Florida manatees at risk of starvation eat lettuce in pilot program
Manatees at risk of starvation because native seagrass is dying due to water pollution have for the first time started eating lettuce under an experimental feeding program, Florida wildlife officials said Friday.
The test facility on the east coast's Indian River Lagoon had its first takers of romaine lettuce Thursday, leading more manatees to join in, said Ron Mezich, chief of the effort's provisioning branch at the Florida Fish and Wildlife Conservation Commission.
"We think it's significant," Mezich said in a remote news conference. "When the animals are there, we will continue to offer food and hope they take advantage of that."
The program is adding cabbage and a second type of lettuce to entice the manatees, also known as sea cows. All of these are common foods given to manatees at rehabilitation facilities.
The unprecedented feeding program is a state and federal response to last year's record number of 1,101 documented manatee deaths. Many are starving to death because pollution from agricultural, urban and other sources has triggered algae blooms that have decimated seagrass beds on which manatees depend — especially during cold winter months.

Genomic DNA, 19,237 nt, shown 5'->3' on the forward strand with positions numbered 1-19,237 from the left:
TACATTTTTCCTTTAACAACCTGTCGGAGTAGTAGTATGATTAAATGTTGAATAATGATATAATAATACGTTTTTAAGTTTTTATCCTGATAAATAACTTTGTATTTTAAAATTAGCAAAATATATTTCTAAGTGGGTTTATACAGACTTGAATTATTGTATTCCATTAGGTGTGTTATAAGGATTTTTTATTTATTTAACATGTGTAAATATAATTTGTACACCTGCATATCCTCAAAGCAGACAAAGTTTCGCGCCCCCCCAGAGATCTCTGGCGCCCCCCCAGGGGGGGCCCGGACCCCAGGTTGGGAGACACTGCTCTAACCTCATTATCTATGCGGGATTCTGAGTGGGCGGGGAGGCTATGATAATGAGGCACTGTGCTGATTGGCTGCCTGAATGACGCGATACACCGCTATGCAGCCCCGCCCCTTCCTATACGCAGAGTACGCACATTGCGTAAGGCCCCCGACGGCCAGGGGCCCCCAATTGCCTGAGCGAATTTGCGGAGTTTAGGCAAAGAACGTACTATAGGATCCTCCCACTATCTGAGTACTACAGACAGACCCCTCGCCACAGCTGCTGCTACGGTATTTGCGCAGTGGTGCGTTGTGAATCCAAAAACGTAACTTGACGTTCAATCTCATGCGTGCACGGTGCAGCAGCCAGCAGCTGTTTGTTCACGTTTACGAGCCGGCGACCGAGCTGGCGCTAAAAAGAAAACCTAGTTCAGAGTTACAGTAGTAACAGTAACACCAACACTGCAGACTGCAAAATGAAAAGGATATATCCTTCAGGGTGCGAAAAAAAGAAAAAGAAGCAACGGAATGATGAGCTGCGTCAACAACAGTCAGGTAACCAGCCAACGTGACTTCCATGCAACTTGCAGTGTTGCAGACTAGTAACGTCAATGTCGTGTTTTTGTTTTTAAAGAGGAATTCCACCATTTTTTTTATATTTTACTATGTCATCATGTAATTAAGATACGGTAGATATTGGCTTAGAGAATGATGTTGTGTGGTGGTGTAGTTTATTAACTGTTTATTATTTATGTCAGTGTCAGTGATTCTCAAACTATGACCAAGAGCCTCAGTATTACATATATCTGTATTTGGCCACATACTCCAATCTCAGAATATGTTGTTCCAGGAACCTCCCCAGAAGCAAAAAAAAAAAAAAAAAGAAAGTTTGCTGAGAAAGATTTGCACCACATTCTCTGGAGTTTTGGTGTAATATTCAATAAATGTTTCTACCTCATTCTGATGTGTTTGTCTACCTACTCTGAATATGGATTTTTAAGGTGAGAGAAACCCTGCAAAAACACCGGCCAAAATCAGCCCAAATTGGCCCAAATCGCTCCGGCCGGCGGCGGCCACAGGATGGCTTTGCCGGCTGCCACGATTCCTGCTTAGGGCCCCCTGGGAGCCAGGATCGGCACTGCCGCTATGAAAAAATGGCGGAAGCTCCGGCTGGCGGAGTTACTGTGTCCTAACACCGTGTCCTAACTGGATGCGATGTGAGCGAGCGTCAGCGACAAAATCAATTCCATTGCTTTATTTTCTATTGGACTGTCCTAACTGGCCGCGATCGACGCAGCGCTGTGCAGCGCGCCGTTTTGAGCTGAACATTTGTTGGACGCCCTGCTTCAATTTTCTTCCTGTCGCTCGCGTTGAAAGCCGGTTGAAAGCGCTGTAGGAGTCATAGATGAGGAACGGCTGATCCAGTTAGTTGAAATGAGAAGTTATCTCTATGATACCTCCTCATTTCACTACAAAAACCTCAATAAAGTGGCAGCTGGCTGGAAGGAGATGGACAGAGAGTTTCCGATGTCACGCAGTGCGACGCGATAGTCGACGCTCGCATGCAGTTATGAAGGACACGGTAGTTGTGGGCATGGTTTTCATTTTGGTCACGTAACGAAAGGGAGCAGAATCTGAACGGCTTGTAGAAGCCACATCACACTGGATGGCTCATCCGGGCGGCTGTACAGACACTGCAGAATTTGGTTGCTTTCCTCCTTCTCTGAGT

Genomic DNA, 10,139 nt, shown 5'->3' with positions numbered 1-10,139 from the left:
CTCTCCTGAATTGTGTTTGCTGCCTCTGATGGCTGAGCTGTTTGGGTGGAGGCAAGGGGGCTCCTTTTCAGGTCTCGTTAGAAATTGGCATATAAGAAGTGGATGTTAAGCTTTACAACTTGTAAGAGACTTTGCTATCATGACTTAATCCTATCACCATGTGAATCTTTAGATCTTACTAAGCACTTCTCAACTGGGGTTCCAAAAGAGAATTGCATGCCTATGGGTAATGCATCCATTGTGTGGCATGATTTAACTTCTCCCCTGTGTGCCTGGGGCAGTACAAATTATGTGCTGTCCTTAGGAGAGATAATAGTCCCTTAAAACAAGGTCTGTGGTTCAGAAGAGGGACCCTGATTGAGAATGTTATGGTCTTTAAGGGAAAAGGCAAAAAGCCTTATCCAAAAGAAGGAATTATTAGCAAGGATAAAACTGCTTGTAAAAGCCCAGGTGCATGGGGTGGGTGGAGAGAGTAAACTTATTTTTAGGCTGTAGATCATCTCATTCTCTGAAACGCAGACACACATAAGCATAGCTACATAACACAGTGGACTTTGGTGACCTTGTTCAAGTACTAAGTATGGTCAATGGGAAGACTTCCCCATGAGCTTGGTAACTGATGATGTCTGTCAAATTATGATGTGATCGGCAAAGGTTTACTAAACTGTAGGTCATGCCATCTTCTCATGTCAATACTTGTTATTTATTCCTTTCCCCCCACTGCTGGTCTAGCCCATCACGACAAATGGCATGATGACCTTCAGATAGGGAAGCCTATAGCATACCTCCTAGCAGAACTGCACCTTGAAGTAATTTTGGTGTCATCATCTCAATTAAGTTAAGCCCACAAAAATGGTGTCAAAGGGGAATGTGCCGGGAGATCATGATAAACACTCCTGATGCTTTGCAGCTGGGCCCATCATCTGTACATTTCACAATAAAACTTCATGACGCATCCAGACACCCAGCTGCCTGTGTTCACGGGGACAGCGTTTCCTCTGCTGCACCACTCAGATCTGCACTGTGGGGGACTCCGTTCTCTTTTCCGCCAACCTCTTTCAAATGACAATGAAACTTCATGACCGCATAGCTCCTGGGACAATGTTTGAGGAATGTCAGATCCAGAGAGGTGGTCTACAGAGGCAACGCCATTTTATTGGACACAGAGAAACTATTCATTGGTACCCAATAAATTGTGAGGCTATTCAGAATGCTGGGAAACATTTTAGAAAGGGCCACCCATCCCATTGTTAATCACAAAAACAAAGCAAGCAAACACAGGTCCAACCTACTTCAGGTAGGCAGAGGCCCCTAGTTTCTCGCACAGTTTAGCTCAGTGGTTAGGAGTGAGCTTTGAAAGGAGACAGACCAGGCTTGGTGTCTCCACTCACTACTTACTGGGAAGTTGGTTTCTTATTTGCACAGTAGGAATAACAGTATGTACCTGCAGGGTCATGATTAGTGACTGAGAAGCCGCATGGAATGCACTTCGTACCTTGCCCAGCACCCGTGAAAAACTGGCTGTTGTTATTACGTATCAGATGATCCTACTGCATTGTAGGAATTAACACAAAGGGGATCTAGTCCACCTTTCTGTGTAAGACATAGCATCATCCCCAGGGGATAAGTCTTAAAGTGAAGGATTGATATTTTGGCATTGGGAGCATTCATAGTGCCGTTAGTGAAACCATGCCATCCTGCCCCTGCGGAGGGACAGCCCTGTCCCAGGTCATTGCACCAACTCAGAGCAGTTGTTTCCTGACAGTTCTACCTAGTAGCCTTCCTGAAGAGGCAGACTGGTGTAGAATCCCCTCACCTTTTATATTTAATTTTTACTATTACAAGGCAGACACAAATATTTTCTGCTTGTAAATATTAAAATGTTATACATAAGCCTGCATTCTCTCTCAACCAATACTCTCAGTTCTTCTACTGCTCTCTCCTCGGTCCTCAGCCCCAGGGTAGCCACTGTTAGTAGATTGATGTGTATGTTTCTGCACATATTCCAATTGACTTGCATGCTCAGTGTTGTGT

About 25 to 35 manatees were seen Friday near the feeding site at a Florida Power & Light plant that discharges warm water the animals favor when water temperatures cool. Several hundred were spotted from the air in nearby areas, said Tom Reinert, south regional director for the FWC.
There are no immediate plans to expand the feeding program beyond Brevard County, officials said. It remains illegal for people to feed wild manatees on their own.
"This is a pilot program and we're trying to learn as much as we can," Reinert said. But he added that seagrass restoration and a reduction in water pollution are the long-term answers to the starvation problem.
"We need a healthy lagoon to support the seagrass," he said. "We can't feed all of them."
In addition to the feeding experiment, officials are working with a number of facilities to rehabilitate distressed manatees that are found alive. These include Florida zoos, the SeaWorld theme park and marine aquariums. There were 159 rescued manatees in 2021, some of which require lengthy care and some that have been returned to the wild, officials said.
There are about 7,520 wild manatees in Florida waters currently, according to state statistics. The slow-moving, round-tailed mammals have rebounded enough to list them as a threatened species rather than endangered, although a push is on to restore the endangered tag given the starvation deaths.
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